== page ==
Trans People Guilty Of Sexual Assault In The UK If They Don’t Disclose Their Gender Identity

"Forcing transgender people to disclose their history...reinforces the bigoted idea that trans people are...abhorrent."

One trans activist is speaking out against outdated legislation that could make it possible for trans individuals in the UK to face jail time for rape and sexual assault if they fail to reveal their gender identity to their partners.

In a speech given at a recent Transjustice Conference in London, activist Sophie Cook spoke to the serious repercussions of the outmoded Sexual Offences Act of 2003 for trans folks.

The act states that individuals who are not aware of the nature of a sex act are not able to give consent. Cook, along with many leading trans activists, fears that this language could be (and potentially has been) twisted to mean that non-disclosure of one’s gender history could lead to imprisonment for rape, even as the Crown Prosecution Service states that every case it receives is handled fairly and individually.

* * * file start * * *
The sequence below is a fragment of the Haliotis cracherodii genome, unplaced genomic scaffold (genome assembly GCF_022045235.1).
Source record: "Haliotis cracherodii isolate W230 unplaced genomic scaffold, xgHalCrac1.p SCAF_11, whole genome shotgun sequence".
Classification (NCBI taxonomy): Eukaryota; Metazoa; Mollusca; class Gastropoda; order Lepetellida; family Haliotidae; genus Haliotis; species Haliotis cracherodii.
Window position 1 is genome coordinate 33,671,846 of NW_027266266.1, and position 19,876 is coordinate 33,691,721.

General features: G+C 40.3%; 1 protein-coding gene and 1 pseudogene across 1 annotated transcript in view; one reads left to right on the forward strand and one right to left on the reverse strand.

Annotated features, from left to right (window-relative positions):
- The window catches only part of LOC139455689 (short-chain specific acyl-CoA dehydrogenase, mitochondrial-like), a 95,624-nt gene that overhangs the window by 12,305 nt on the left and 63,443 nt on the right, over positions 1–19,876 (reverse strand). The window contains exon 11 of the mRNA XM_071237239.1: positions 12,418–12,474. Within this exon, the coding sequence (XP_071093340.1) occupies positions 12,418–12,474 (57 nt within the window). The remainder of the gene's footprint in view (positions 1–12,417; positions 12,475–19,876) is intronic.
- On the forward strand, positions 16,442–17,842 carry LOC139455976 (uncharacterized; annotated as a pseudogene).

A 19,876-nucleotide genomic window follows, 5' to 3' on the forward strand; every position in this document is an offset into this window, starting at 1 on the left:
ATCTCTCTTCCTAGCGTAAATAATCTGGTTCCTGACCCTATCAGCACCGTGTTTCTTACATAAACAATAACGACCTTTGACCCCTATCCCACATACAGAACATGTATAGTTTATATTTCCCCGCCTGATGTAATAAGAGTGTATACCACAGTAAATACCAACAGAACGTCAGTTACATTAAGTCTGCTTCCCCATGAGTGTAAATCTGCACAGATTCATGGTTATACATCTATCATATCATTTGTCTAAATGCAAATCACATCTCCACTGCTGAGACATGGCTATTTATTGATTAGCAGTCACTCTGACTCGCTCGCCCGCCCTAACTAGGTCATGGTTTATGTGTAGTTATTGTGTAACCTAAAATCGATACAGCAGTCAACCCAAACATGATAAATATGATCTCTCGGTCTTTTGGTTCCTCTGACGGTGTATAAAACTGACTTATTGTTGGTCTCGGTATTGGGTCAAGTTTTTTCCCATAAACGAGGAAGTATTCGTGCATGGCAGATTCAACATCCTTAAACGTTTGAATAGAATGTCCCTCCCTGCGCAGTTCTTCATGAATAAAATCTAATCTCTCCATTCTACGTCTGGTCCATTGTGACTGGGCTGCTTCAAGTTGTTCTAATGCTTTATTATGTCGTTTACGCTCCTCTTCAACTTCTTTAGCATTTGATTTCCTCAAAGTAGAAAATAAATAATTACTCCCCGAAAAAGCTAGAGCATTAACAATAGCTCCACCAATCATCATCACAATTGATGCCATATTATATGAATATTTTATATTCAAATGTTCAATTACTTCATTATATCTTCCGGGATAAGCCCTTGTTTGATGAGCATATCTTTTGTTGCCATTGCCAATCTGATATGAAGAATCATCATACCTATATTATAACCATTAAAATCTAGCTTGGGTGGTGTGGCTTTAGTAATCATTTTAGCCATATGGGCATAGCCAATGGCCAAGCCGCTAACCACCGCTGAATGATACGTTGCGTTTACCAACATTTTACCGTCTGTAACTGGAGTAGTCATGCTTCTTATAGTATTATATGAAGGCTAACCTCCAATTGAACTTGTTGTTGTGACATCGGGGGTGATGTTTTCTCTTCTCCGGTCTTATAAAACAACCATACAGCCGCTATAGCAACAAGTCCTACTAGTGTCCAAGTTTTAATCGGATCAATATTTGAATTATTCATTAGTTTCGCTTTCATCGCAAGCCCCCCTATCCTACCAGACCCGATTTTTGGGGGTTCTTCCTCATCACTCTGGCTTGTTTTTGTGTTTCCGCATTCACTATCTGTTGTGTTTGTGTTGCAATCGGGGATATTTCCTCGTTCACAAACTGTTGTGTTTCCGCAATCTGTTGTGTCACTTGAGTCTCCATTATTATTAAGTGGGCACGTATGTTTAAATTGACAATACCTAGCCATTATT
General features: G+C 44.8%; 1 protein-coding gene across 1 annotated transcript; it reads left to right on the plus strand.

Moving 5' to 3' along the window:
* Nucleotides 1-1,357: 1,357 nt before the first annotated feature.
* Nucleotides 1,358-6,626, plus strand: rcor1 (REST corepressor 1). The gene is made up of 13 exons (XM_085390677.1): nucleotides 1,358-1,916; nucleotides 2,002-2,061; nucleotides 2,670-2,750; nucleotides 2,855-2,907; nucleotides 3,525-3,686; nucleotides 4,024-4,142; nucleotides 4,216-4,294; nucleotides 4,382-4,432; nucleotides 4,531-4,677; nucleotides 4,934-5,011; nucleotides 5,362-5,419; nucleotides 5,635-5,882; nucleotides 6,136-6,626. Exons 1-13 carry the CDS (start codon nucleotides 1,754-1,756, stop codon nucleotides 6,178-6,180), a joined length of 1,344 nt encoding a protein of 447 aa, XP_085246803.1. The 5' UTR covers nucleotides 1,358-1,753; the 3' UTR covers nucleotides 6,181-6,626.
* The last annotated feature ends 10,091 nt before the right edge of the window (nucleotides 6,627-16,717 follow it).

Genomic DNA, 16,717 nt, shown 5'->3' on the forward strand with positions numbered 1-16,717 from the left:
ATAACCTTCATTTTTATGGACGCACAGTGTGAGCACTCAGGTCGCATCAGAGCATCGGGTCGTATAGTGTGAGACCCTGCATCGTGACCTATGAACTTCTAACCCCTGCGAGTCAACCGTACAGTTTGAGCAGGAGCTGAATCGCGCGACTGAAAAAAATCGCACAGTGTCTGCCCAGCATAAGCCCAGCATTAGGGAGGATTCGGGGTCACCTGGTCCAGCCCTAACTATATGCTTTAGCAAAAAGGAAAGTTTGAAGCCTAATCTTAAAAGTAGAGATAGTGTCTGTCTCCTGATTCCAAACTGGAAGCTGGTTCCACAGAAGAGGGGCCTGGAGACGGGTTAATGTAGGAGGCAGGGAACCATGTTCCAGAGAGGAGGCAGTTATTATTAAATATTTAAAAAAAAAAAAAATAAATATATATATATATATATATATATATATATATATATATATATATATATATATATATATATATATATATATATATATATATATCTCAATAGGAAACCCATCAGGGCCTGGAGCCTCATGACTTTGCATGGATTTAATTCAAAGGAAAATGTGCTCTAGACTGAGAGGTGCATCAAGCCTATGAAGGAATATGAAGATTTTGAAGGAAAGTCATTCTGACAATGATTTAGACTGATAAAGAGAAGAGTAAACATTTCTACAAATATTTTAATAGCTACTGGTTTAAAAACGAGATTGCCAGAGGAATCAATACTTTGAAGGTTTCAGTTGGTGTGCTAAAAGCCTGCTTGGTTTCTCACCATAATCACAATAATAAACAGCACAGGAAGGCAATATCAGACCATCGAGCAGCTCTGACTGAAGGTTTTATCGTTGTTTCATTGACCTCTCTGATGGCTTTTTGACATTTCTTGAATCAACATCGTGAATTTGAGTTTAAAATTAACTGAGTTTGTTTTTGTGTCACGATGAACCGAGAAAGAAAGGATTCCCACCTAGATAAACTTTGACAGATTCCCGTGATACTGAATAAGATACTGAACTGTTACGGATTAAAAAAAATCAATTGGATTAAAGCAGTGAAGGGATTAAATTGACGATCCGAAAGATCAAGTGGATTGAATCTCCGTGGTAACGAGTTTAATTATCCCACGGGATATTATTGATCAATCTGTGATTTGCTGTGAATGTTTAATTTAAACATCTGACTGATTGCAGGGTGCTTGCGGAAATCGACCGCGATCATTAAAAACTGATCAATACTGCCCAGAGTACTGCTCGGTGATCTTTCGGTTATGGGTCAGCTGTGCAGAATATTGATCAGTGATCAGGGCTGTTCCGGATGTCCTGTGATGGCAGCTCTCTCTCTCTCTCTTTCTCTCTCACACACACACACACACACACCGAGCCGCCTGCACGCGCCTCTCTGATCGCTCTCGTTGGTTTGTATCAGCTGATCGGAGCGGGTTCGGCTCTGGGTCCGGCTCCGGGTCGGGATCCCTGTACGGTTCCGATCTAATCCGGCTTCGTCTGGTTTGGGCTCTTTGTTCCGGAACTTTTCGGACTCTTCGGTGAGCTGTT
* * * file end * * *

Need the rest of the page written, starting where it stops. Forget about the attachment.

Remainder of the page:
“At what point should the disclosure be made?” her speech began. “As you’re snuggling up in bed? Or maybe trans people could be made to wear a handy badge on their clothing identifying their history. If trans people have to disclose this why shouldn’t everyone?”

“Forcing transgender people to disclose their history,” she continued, “[infringes] on their human rights [and reinforces] the bigoted idea that trans people are in some way abhorrent and something that people need to be warned about.”

Grietje Baars, a senior lecturer in law at City University who was also in attendance at the conference, said the current Sexual Offences Act was meant to clarify the law’s haphazard stance on sexual assault but that “in practice, it failed.” She added that “judges have twisted the law to fit personal prejudice [with] much contradiction in their rulings.”

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